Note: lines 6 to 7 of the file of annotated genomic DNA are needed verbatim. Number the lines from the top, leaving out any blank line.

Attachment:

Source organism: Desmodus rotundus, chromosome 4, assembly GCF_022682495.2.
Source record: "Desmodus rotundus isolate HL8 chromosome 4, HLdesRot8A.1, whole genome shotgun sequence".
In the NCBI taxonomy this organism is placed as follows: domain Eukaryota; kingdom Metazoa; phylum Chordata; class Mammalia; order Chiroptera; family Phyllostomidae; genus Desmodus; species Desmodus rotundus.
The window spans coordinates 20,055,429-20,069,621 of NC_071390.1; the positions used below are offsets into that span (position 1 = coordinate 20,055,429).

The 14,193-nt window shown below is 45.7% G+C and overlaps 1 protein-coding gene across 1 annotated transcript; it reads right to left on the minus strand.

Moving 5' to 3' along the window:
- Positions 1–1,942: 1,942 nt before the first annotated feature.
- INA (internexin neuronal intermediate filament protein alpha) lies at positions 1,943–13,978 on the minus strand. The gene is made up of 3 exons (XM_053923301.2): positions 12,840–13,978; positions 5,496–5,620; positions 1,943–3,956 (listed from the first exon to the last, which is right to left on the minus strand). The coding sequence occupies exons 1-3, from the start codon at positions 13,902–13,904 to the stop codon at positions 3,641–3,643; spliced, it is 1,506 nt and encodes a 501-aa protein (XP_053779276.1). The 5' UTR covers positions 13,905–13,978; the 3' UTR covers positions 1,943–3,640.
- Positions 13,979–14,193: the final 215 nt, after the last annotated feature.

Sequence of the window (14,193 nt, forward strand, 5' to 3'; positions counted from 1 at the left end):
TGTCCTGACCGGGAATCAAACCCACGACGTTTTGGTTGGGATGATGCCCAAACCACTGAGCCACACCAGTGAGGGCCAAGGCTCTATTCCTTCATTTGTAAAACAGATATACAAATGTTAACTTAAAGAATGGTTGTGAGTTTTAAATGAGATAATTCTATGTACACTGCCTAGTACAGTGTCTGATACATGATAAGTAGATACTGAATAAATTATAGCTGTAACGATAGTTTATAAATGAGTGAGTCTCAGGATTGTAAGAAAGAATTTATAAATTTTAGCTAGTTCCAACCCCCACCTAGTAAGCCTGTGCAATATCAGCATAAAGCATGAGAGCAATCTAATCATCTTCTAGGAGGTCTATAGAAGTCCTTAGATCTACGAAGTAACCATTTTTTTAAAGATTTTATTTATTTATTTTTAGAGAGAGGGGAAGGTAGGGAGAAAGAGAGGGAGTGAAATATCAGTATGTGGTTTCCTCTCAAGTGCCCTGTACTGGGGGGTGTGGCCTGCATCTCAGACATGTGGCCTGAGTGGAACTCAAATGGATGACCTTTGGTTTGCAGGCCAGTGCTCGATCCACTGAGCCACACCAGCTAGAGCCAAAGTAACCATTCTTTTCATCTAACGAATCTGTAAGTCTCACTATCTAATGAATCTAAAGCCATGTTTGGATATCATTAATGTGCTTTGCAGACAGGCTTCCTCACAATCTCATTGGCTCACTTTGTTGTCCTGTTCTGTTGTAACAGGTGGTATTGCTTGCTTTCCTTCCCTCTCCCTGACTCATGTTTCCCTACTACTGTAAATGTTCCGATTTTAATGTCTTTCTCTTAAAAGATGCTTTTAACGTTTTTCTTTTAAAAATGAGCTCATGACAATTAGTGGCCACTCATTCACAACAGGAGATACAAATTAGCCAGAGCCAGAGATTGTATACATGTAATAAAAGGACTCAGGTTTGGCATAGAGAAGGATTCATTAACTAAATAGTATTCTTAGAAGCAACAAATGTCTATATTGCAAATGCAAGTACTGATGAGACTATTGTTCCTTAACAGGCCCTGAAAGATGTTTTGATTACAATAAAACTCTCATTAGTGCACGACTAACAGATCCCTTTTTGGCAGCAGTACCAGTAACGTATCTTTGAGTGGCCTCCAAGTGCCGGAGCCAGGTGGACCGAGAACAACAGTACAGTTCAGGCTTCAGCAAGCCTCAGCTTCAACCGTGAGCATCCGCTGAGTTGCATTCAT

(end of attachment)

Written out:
Moving 5' to 3' along the window:
- Positions 1–1,942: 1,942 nt before the first annotated feature.